March 30, 2010

Whitman's funeral and burial

After the death of Walt Whitman, his friend Thomas Eakins and an assistant created his death mask as well as a plaster cast of the poet's hand. An autopsy was performed, despite objections from brother George Whitman, but following the request of the poet himself. The funeral for Walt Whitman was held March 30, 1892.

Whitman's polished-oak casket was displayed in the parlor of his Mickle Street home in Camden, NJ. The public viewing was from 11 a.m. until 2 p.m. and drew at least a thousand visitors, including neighborhood friends and curious laborers on their lunch break. A police officer was stationed at the door to direct traffic.

A carriage then took Whitman's body to his final resting-place at Harleigh Cemetery. Thousands upon thousands lined the streets to watch the procession. A ceremony featured speakers from Whitman's cadre of disciples (none particularly famous by today's standards). Readings came from Confucious, Buddha, Plato, the Koran, and the Bible. The only blood relative in attendance was George, whose injury during the Civil War inspired the poet's writing and his life. George did not speak and was likely confused by the ceremony and the extravagant praise bestowed on his dead brother. George, when he received his copy of Leaves of Grass, "didn't think it worth reading."

Whitman's $4,000 tomb was built to his specifications on a 20' x 30' plot of land gifted by the Harleigh Cemetery Association. Whitman ordered the construction of the "plain massive stone temple" with an iron gate and large bronze lock, inspired by an etching called "Death's Door" by William Blake. The roof was a foot and a half thick and some of the blocks weighed 8 to 10 tons. Whitman watched its construction, sent photos to friends, and proudly reported it as a celebration of his personality. Friends thought it a bit outrageous and accused the contractors, Reinhalter and Company of Philadelphia, of swindling the elder poet. Whitman himself only paid $1,500 of the cost; a friend settled the rest of the bill. The result was, he wrote, "the rudest most undress'd structure... since Egypt, perhaps the cave dwellers." Later, Whitman's parents and other relatives were moved there as well. Even so, the only name on the tomb's exterior remains "Walt Whitman."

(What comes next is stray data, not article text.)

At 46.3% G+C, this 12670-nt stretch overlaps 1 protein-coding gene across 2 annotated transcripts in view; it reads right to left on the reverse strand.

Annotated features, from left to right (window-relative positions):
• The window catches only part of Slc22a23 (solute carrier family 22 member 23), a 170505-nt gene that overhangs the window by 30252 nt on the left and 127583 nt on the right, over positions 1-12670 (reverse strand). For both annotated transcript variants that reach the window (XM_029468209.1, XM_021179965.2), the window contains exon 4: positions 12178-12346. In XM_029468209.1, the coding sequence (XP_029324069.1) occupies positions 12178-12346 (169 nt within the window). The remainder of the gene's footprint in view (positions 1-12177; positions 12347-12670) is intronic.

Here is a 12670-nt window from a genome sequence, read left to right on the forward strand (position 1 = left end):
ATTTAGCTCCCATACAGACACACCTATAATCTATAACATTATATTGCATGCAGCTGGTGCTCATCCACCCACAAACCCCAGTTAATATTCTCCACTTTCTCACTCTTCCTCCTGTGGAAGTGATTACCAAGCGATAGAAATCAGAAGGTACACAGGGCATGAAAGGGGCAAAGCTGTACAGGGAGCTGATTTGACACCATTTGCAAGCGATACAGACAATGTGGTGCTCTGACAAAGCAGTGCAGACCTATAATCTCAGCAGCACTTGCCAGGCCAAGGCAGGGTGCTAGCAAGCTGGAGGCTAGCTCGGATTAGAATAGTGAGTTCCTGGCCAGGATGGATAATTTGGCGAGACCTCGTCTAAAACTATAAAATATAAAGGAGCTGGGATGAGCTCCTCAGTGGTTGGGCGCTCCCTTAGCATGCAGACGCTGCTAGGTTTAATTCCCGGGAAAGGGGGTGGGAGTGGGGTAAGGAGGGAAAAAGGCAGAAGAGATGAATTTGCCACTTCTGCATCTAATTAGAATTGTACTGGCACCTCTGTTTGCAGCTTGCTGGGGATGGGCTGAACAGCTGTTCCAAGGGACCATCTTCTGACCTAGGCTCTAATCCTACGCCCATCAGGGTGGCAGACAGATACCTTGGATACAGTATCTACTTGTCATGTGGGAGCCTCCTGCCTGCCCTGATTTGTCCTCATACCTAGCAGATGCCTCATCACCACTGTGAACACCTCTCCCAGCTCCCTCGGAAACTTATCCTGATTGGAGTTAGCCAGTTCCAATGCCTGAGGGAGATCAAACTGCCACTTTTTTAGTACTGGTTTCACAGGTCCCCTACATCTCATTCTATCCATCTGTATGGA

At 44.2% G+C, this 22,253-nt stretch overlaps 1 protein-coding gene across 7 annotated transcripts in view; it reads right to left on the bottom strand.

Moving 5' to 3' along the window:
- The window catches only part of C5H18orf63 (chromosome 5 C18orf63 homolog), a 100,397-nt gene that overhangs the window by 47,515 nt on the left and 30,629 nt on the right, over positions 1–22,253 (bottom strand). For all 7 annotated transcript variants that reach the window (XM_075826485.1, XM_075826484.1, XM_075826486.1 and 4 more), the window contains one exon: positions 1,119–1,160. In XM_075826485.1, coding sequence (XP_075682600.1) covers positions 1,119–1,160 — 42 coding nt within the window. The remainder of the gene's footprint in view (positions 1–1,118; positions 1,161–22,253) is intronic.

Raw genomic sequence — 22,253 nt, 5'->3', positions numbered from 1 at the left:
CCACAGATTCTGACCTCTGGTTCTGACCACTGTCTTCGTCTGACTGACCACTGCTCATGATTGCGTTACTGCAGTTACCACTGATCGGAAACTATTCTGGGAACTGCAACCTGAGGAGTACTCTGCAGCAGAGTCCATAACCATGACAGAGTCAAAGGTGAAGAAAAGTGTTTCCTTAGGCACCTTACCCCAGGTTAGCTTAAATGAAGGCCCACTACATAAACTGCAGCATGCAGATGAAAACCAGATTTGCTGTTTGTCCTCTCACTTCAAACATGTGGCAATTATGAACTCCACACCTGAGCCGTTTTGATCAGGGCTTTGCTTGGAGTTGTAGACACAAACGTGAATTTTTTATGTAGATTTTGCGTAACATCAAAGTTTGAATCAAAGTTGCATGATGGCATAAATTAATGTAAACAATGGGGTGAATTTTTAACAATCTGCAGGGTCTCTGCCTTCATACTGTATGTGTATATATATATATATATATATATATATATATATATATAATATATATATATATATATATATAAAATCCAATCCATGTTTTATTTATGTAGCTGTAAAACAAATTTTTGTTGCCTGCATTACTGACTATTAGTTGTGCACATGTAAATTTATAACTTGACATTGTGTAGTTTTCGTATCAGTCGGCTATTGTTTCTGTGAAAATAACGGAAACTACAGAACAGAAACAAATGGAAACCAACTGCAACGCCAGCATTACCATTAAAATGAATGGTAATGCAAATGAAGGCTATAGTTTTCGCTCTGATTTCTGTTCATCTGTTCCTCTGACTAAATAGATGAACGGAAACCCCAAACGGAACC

*Photo of the death mask is courtesy of Princeton Libraries.

4 comments:

  1. Hey Rob,
    Thanks for the entry on Whitman's funeral and burial, the latter at Camden's noble Harleigh Cemetery (one of the few noble things in Camden). "Undress'd structure" or not, you gotta love the Blakean "Death's Door" connection. Good for Walt!

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  2. I often stop at Walt Whitmans tomb and think about the man and who he was. It's very calming to sit near the open door of the tomb and read his work. He was ahead of his time.

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  3. Great blog, it's great to discover new things in Camden my adopted city.

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  4. Here's a link to an essay on the ceremony at WWs grave on the 150th anniversary of his birth. http://www.cooperstreetjournal.com/#!the-barefoot-poet-from-philadelphia/c19gy

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